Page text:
A matter of trust: A guide to the role of executor

An executor is a role which carries great responsibility and should only be accepted if you appreciate the full scope of the task.

This was highlighted by a recent case where an executor distributed the assets of an estate on the understanding that the main beneficiary would pay the Inheritance Tax owed. The beneficiary left the country without paying the tax – leaving the unfortunate executor to pick up an eye-watering bill of more than £300,000.

If you are thinking of making a Will and choosing an executor, or if you have been asked to act as an executor yourself, it is important to find out as much as you can about the role and the expertise and qualities required. PEM’s probate team has produced a basic guide to get you started.

Choosing an executor

Firstly any executor needs to be over the age of 18. Ideally you should have more than one, preferably two or three. People commonly choose a family member, possibly their spouse and/or children and a professional adviser (often their accountant).

These must be people you can trust and who you believe will be capable of taking on the role. It can be time consuming and brings with it a lot of responsibility at a time when people will be grieving. The people you choose must be able to carry out their duties in a responsible and efficient manner.

You should also ask yourself whether the people appointed would be able to work together. You should avoid appointing people who together might come into conflict.

Give some consideration to the age of your potential executors. If you are in your fifties or sixties it may be appropriate to appoint individuals of a similar age but if you are revisiting your Will in your seventies or eighties you should perhaps ensure that younger executors are also included.

It is a good idea to consult with intended executors before appointing them in your Will to ensure that they would be happy to take on the role. It will give you peace of mind and, if they do not wish to take on the role, gives you the opportunity to consider others.

The duties and responsibilities of an executor

The duties and responsibilities of an executor do not commence until death. Essentially they are a mixture of legal, tax and administrative responsibilities, but these are often shared between the executors playing to their different strengths.

The general tasks that will need to be undertaken are shown in the box.

Executors must understand the seriousness of their role. It is a fiduciary duty: they must act in good faith, must not profit from their position, must not place themselves in a position of conflict and they must demonstrate a duty of care to the beneficiaries.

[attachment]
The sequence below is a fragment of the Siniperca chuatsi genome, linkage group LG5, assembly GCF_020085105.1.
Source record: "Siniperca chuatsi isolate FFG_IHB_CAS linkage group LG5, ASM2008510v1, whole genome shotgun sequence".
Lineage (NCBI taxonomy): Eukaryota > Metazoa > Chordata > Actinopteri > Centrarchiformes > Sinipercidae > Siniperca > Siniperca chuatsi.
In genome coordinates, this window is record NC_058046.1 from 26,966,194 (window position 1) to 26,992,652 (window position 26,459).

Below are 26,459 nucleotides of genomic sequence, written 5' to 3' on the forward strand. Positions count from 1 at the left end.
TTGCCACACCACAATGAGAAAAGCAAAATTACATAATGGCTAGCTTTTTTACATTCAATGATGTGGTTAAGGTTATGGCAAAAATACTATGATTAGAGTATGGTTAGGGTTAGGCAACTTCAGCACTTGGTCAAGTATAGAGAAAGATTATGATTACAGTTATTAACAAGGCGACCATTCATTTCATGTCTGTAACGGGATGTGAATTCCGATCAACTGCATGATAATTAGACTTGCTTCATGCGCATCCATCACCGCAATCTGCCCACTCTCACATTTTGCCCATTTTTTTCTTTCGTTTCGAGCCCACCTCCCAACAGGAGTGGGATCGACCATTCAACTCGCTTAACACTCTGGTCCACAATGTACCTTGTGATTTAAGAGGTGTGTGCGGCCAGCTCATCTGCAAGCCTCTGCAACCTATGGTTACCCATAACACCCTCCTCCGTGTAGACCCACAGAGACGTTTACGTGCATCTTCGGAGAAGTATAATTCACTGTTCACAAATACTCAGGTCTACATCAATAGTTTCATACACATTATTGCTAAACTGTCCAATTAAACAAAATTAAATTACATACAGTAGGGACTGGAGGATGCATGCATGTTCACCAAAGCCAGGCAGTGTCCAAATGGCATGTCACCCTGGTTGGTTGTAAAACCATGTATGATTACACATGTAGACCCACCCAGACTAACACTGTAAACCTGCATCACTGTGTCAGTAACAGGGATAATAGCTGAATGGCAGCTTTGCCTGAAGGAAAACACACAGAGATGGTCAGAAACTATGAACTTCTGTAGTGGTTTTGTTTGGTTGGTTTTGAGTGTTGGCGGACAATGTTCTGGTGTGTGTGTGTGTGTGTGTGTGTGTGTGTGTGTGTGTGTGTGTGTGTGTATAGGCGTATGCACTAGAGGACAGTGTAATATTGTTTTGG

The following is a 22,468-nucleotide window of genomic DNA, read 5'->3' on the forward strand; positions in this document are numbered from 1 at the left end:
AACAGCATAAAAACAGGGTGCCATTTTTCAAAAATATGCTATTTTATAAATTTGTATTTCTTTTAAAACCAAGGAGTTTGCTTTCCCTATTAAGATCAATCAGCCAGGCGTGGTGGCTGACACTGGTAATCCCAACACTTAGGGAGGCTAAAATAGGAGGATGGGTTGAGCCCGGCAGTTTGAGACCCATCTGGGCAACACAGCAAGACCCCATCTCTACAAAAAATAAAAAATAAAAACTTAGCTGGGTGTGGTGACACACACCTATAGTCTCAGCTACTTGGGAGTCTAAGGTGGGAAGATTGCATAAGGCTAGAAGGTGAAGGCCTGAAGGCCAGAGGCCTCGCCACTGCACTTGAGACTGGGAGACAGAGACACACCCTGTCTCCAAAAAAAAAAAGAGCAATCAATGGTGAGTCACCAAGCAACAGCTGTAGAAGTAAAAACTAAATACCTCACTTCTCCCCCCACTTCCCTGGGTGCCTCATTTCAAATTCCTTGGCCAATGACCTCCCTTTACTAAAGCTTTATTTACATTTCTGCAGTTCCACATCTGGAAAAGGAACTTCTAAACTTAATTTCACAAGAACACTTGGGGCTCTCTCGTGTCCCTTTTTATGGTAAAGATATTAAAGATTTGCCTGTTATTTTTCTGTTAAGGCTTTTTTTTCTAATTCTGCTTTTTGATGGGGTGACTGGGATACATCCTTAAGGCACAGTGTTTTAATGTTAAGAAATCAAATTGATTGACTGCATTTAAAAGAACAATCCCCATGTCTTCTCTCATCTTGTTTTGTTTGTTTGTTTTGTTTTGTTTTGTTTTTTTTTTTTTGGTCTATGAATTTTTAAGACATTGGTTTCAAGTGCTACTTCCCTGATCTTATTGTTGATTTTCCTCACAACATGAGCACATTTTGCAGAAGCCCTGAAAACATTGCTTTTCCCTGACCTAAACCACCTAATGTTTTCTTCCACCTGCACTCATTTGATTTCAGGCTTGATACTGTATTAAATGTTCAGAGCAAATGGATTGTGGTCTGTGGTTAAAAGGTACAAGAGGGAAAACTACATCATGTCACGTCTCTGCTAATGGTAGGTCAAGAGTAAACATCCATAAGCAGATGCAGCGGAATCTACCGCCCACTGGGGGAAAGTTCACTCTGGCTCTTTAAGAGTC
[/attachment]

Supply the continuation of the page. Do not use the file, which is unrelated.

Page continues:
Are executors paid?

Although sometimes a Will may include a legacy to an executor, it is essentially a voluntary role which may take up a significant amount of time.  Therefore generally a lay person acting as an executor would only be able to charge for out-of-pocket expenses. This is in contrast to a professional who is usually able to charge for their services.

Can you be held liable for unpaid tax?

Yes, one of the roles of an executor is to ensure that the tax is paid.

Can you resign as an executor?

If you decide at the outset that you do not wish to accept the responsibility you can ’renounce’ the right to act and the role will be fulfilled by the other executors. That said if you have begun the process of dealing with the estate you must follow it through. You cannot then resign.

In conclusion the role of an executor is not to be taken lightly – it is for life – you are not discharged once the estate is finalised. This means that if there is further income or a claim is made against the estate you must deal with it.

If you have any questions about choosing an executor or accepting the role, our probate team would be happy to help. 

Acting as an executor

  • Check you have the most up-to-date Will and any codicil
  • Arrange the funeral if this is not being done by the family
  • Establish the assets and liabilities of the deceased’s estate
  • Protect those assets, for example securing and insuring the deceased’s home
  • Finalise any estate where the deceased was an executor
  • Complete and submit an Inheritance Tax return and Estate Tax returns if required
  • Pay any Inheritance Tax due
  • Obtain a grant of probate where required – this gives the executors legal ownership of the assets
  • Collect in the assets, recover debts and settle any liabilities
  • Hand out specific gifts and pay any legacies
  • Determine what is left and distribute the estate in accordance with the terms of the Will
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